Efforts to hold public officials and private companies accountable through the legal system often run aground on the same legal barrier: standing doctrine, which limits who may sue over misconduct based on whether a plaintiff’s injuries are concrete and particularized enough to constitute a “case” or “controversy” eligible for adjudication under Article III of the Constitution. Defenders of modern standing doctrine often maintain that it is necessary to prevent frivolous litigation and preserve the separation of powers. Yet critics argue that it sets too high and subjective a bar for who is able to access the courts.
While modern standing doctrine is closely associated with one of the heroes of legal conservatism, the late Justice Antonin Scalia, such criticisms are increasingly being voiced up and down the political spectrum. “The Supreme Court had ZERO interest in the merits of the greatest voter fraud ever perpetrated on the United States of America,” former President Donald J. Trump complained via Twitter shortly before leaving office. “All they were interested in is ‘standing’, which makes it very difficult for the President to present a case on the merits.”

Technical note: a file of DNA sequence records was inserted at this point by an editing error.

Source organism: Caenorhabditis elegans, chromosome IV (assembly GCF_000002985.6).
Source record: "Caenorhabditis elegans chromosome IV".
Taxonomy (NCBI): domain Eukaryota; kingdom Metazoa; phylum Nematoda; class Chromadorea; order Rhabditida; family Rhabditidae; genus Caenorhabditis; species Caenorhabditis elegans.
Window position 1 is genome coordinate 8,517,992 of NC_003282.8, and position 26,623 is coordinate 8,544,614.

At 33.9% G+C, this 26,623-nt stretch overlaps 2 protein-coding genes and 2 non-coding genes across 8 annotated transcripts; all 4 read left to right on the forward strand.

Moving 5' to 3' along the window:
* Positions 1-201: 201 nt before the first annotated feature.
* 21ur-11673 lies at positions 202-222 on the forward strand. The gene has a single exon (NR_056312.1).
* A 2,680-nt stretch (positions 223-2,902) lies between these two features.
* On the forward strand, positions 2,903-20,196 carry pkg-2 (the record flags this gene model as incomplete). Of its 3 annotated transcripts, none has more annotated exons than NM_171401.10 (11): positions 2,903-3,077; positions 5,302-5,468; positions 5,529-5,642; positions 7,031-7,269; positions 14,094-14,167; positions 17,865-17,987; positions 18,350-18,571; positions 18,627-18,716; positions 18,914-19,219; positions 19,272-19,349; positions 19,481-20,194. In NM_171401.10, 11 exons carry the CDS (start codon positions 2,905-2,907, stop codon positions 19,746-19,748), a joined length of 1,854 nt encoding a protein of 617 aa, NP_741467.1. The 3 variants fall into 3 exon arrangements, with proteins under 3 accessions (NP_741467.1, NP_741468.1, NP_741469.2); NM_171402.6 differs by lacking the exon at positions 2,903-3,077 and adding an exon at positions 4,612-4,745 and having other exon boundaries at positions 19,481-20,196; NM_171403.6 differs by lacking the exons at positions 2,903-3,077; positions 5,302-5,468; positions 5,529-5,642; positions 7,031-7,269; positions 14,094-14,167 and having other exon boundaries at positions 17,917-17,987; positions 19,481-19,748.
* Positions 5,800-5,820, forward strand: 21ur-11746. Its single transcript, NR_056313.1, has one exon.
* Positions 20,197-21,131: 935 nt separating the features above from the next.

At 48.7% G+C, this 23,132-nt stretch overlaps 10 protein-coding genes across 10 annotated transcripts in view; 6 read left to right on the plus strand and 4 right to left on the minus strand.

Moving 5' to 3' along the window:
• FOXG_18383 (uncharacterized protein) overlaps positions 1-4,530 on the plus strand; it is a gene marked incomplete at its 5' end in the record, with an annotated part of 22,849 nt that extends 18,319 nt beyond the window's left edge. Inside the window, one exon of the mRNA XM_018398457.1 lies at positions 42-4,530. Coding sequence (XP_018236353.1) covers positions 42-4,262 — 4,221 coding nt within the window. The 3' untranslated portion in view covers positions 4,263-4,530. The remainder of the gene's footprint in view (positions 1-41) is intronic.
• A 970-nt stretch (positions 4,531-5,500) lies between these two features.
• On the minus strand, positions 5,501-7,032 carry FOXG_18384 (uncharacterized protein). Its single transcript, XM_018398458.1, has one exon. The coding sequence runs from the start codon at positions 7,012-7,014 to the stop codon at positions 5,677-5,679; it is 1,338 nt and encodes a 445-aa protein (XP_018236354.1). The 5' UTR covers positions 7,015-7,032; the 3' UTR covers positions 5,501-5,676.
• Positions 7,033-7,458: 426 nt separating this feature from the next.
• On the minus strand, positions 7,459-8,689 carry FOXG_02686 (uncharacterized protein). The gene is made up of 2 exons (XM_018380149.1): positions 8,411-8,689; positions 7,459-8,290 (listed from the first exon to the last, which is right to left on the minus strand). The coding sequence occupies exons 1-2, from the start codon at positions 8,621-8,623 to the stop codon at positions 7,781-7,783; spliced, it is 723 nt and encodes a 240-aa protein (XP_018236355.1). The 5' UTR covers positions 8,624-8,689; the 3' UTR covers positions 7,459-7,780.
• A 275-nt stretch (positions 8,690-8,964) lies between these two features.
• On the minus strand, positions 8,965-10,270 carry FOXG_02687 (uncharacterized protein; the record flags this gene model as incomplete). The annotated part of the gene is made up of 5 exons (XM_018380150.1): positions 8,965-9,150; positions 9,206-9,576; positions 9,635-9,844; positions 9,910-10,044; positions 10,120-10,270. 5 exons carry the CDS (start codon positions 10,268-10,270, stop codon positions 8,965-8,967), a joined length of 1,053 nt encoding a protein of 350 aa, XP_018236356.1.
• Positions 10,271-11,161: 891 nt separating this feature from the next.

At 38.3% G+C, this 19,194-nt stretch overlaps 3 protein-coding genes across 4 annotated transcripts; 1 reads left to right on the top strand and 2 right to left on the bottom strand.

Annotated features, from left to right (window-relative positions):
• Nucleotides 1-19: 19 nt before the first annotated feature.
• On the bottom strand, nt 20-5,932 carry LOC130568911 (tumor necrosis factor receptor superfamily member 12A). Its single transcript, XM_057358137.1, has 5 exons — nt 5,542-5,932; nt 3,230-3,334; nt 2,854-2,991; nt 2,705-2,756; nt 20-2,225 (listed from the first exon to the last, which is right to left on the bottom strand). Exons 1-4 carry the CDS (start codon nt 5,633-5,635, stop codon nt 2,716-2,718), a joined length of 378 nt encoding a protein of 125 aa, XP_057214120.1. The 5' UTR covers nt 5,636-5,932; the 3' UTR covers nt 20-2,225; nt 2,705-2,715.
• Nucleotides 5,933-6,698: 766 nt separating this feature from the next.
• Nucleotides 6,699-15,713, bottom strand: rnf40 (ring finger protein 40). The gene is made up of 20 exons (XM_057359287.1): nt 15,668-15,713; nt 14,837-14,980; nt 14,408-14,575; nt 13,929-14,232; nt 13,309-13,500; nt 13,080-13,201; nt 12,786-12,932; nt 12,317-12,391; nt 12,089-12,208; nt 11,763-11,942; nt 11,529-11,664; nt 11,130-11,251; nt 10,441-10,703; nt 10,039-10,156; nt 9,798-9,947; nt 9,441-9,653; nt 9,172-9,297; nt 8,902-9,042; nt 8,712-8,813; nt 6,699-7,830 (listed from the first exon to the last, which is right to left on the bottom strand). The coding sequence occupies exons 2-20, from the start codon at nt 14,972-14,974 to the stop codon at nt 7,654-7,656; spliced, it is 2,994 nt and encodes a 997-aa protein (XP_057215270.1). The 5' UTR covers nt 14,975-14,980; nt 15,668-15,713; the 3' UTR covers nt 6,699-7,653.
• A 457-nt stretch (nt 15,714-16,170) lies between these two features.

On March 17, Governance Studies at Brookings hosted a webinar to discuss the costs and benefits of modern standing doctrine and what Congress and others may be able to do about it.
Viewers submitted questions for speakers by emailing firstname.lastname@example.org or via Twitter at @BrookingsGov or by using #StandingDoctrine.